Cedar Rapids was in a state of emergency March 18, 1929, as the rising Cedar River was flooding a wide swath of the city.
Every person who could help build dikes was put to work, including seven inmates from the Linn County Jail, who were enlisted to help unload coal from train cars to place on top of the temporary levees.
While the jailers were distracted by the curious crowd and the rising water, one of the prisoners slipped away into the milling crowd and disappeared. It took 20 minutes before one of the jailers noticed he was missing.
That was how Richard Dean Forbes, 21, a driver for Red Top Cab and a member of a bootlegging gang, used the flood to his advantage.
Forbes and the gang leader, B.E. Phillips, 32, a suspected rum runner from Cicero, Ill., had been arrested Jan. 3, 1929, in Forbes’ taxi.
They had narrowly escaped arrest earlier but police then found Phillips sitting in Forbes’ taxi in front of another bootlegger’s home in Cedar Rapids
Forbes sped away, to no avail. The police were able to stop the cab. They found Phillips had a loaded .38-caliber revolver with a cartridge belt under his left shoulder, with a loaded, single-barreled shotgun on the seat. Forbes had an Army cartridge belt with a holster and a loaded .38 caliber handgun slipped into the seat beside him.
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The two were arrested, and the FBI told Cedar Rapids Police Chief W.C. Benesh that Forbes had been charged with manslaughter in Chicago on Sept. 30, 1925, and with stealing an automobile in Aurora, Ill., in 1927.
Forbes was charged with carrying a dangerous and concealed weapon. He pleaded guilty and was sentenced to six months in jail. Phillips was sentenced to two years of hard labor at the penitentiary in Fort Madison.
Less than two months later, Forbes walked away from his flood work detail and disappeared, probably in Chicago.
Forbes resurfaced in Davenport on Jan. 31, 1932, with Herman Robert “Bob” Wall, 30.
Forbes — who also used the last name of his Cedar Rapids foster father, George Morse — had married a San Francisco woman named Virginia in Omaha in early January. Wall, also a newlywed, had married Cornelia Morse, Forbes’ sister, in December in Omaha.
Wall and Forbes hatched a plan to rob a small-town bank.
They spent the night in Marion on Feb. 1, where they stole a Ford touring car with a Benton County license plate.
On Feb. 2, 1932, Forbes entered the Union Trust & Savings Bank in Stanwood, in Cedar County, around noon, while Wall waited in the car.
Forbes ordered cashier C.H. Haesemeyer into the bank vault, grabbed $575 in cash — the equivalent of $10,000 in today’s dollars — and ran to the car, which sped away.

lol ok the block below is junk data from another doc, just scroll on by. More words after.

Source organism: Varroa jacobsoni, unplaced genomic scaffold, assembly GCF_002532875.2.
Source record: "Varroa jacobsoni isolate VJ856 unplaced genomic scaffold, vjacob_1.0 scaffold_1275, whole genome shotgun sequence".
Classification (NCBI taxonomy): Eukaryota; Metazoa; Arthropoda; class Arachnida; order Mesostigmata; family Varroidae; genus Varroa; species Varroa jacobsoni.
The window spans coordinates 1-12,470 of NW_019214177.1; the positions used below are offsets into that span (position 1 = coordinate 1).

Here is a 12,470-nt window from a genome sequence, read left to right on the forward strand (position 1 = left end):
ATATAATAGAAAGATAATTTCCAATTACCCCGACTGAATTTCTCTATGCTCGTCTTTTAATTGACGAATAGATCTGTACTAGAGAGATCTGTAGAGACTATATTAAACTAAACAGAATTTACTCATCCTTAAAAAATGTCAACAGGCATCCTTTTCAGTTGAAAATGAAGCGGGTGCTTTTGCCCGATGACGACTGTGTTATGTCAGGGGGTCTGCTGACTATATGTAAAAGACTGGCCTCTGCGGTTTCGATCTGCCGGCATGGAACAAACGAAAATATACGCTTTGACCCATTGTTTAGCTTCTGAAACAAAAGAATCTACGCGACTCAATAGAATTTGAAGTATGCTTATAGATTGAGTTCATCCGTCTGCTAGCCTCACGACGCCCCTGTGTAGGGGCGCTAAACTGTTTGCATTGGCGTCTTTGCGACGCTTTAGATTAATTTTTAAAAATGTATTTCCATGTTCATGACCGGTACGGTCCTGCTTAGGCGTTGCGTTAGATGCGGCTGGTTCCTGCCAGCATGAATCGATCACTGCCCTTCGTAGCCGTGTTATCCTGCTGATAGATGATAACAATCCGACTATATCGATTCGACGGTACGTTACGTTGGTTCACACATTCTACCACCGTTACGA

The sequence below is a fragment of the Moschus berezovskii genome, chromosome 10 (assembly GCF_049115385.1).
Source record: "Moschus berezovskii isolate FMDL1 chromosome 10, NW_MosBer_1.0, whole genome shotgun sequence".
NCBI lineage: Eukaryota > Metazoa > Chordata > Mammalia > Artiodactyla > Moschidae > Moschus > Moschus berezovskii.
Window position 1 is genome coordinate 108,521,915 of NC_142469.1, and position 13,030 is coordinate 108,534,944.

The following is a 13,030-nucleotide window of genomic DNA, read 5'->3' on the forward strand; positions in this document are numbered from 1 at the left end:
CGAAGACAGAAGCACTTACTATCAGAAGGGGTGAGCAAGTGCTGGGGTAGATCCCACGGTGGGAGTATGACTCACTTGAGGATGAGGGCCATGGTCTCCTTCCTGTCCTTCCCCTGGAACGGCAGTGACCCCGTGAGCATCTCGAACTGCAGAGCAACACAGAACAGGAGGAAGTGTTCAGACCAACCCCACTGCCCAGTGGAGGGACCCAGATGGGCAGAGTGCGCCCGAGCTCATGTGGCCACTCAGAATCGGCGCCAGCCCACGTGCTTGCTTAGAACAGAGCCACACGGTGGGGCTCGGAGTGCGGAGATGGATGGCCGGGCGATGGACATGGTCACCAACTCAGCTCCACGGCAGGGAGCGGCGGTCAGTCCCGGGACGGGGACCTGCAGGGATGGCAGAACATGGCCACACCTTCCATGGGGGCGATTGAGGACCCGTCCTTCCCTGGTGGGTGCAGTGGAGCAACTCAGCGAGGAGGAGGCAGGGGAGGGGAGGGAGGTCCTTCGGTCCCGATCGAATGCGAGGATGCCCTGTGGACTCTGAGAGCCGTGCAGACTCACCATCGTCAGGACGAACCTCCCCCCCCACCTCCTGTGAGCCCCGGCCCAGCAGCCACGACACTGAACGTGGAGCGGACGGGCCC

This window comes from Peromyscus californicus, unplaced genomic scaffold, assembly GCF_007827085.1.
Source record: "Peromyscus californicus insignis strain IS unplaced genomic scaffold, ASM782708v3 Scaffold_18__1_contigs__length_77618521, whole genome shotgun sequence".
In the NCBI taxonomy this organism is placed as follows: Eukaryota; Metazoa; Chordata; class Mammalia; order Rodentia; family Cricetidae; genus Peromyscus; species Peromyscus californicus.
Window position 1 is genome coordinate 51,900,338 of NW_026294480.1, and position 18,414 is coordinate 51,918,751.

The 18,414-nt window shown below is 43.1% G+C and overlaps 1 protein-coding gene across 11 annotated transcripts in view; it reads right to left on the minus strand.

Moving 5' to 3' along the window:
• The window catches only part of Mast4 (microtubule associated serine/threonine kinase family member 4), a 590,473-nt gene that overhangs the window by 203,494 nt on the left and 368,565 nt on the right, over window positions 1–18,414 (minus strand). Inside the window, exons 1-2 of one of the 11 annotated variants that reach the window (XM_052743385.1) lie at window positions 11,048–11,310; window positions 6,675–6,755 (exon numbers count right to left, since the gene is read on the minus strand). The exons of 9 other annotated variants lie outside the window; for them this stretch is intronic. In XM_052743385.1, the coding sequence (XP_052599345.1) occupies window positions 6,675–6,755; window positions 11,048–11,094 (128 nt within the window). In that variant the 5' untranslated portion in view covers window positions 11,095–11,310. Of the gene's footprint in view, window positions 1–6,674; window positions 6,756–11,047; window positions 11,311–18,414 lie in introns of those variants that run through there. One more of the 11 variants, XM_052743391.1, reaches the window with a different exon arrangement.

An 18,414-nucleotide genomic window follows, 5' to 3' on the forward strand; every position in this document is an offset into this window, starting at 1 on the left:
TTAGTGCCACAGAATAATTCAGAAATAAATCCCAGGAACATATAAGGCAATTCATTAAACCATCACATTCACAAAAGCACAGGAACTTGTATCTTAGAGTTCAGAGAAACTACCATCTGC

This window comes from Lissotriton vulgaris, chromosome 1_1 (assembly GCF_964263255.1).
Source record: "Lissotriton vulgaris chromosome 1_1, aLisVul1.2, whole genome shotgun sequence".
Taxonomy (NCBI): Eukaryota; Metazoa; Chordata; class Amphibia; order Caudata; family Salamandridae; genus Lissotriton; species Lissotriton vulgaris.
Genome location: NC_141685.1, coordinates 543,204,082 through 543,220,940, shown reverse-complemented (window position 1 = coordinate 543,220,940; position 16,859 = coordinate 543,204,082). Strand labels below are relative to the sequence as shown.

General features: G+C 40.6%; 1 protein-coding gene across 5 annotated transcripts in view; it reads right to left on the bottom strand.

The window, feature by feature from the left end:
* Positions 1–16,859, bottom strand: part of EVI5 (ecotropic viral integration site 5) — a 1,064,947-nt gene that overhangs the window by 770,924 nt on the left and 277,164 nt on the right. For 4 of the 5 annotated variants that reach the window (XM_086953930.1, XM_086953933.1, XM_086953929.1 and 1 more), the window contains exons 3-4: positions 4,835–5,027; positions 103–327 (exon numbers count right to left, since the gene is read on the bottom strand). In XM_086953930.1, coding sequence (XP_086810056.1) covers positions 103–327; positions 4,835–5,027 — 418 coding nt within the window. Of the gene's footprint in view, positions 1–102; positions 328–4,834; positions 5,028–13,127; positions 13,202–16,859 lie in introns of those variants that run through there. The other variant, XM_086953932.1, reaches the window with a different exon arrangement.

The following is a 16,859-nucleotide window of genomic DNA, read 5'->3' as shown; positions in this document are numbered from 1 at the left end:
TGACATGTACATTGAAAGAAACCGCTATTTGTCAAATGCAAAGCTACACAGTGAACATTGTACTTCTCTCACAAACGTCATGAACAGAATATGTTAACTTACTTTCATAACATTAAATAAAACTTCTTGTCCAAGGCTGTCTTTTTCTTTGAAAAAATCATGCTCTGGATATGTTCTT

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The bank robbers then switched cars, dumping the Ford for a newer car with a New Mexico license plate. Fifteen minutes later, they ran into the law.
NABBED IN LOWDEN
Immediately after the bank was robbed, law officers and bank guards began watching roads for the robbers. Four men were keeping a lookout on a road near Lowden, about 13 miles east of Stanwood.
“We spotted a Ford car coming toward us at a high rate of speed,” Marshal M.V. “Walt” Pauls of Lowden later reported. “I told Ray Marks, the driver of our car, to swing the car across the road as a blockade. As he did so, I stepped to the pavement and held up my hand at the approaching car, displaying my badge at the same time.
“The car stopped but had to pull off on the shoulder of the road to avoid hitting our car. I was the only man on the road and, seeing only one man in the car, the driver, I started around behind his car to question him. I was immediately at the rear of the bandit car when a man rose up in the back seat and fired at me through the rear window.
“At least I thought he fired through the window. Later I failed to find a bullet hole in the glass, so I must have been mistaken. I was that excited. He must have fired after he had slid out of the car on the far side.”
The ensuing hail of gunfire riddled the bandits’ car. Forbes was killed, and Wall was wounded in the arm.
Forbes’ body was taken to Tipton, and Wall was taken to the Cedar County Jail. He pleaded guilty to bank robbery and was sentenced to 25 years in prison, but was paroled eight years later in 1940.
Forbes’ wife, Virginia, refused to go to Cedar County to claim her husband’s body. She left instead for her parents’ home in San Francisco. Other relatives made arrangements for Forbes to be buried in Franklin Grove, Ill.
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